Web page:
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ABSTRACT: Japanese monkey liver contains multiple forms of dihydrodiol dehydrogenase with 3(20)alpha-hydroxysteroid dehydrogenase activity. Here we have purified the major and minor forms (DD1 and DD4) of the enzyme from Cynomolgus monkey liver, and isolated cDNA species for the two enzyme forms by reverse transcription-PCR. The cDNAs encoded proteins comprising of 323 amino acids, in which the sequence identity between DD1 and DD4 was 83%. The sequences deduced from the cDNAs for DD1 and DD4 perfectly matched the partial sequences of peptides derived from the respective enzymes. We also isolated the cDNAs for DD1 and DD4 of Japanese monkey liver, which had almost identical amino acid sequences with those of the respective enzymes of Cynomolgus monkey liver. The monkey DD1s and DD4s showed the highest sequence identity (94%) with AKR1C1 and AKR1C4, respectively, of four isoenzymes of human 3(20)alpha-hydroxysteroid dehydrogenase, which belongs to the aldo-keto reductase family. The substrate specificity and inhibitor sensitivity of the purified recombinant Cynomolgu monkey DD1 and Japanese monkey DD4 were also essentially identical to those of the recombinant AKR1C1 and AKR1C4, respectively, indicating that DD1 and DD4 are homologues of human AKR1C1 and AKR1C4, respectively. The mRNA for DD1 was detected only in liver, kidney, intestine and adrenal gland among Japanese monkey tissues, and that for DD4 was expressed in liver and kidney. These tissue distribution patterns differ from those of human AKR1C1 and AKR1C4, which are expressed ubiquitously and liver-specific, respectively. In addition, no mRNA for an enzyme corresponding to another isoenzyme (AKR1C2) of the human enzyme was detected in livers of the two monkey strains. The results suggest a difference in the metabolism of steroids and xenobiotics mediated by 3(20)alpha-hydroxysteroid dehydrogenase isoenzymes between monkeys and humans.Drug Metabolism and Pharmacokinetics 02/2002; 17(4):348-56. · 2.07 Impact Factor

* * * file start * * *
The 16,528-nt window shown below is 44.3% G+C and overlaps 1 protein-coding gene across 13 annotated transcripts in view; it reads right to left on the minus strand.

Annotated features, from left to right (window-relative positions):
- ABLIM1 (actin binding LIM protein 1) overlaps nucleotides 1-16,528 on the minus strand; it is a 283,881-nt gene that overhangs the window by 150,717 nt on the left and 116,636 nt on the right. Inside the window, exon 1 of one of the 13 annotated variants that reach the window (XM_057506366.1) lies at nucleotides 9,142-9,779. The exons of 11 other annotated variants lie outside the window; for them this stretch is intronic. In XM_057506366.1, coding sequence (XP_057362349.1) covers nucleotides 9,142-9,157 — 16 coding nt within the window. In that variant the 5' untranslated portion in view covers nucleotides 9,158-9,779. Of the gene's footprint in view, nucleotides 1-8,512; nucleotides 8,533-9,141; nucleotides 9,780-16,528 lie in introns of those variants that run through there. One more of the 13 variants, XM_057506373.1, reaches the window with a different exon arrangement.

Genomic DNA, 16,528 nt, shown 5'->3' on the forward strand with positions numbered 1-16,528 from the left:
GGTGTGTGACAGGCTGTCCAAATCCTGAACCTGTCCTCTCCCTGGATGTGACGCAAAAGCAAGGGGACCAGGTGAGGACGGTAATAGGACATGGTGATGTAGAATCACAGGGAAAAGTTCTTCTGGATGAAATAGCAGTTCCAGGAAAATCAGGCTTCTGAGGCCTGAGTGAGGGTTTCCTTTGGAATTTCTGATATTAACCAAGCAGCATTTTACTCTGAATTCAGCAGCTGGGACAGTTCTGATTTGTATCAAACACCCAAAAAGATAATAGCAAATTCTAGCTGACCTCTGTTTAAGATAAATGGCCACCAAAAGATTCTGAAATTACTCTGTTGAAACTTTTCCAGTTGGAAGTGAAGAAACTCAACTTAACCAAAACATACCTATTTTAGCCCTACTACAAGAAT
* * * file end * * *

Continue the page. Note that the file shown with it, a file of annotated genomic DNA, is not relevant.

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ABSTRACT: Two major and two minor forms of dihydrodiol dehydrogenase with similar molecular weights of around 36000 were purified from monkey liver cytosol. All the forms oxidized trans-dihydrodiols of benzene and naphthalene and reduced aromatic aldehydes, but showed differences in charge, specificity for other substrates and inhibitor sensitivity. One major (pI 8.7) and one minor (pI 7.9) form of the enzyme exhibited high activity for alicyclic alcohols and sensitivity to o-phenanthroline. The other major form (pI 6.2) oxidized 3 alpha-hydroxysteroids and was inhibited by dexamethasone and indomethacin, whereas the other minor form (pI 5.8) showed high reductase activity for aldehydes including D-glucuronate and sensitivity to barbital and sorbinil, and cross-reacted with human aldehyde reductase. The results indicate that the multiple forms of monkey liver dihydrodiol dehydrogenase are indanol dehydrogenases, 3 alpha-hydroxysteroid dehydrogenase and aldehyde reductase.CHEMICAL & PHARMACEUTICAL BULLETIN 11/1989; 37(10):2852-4. · 1.56 Impact Factor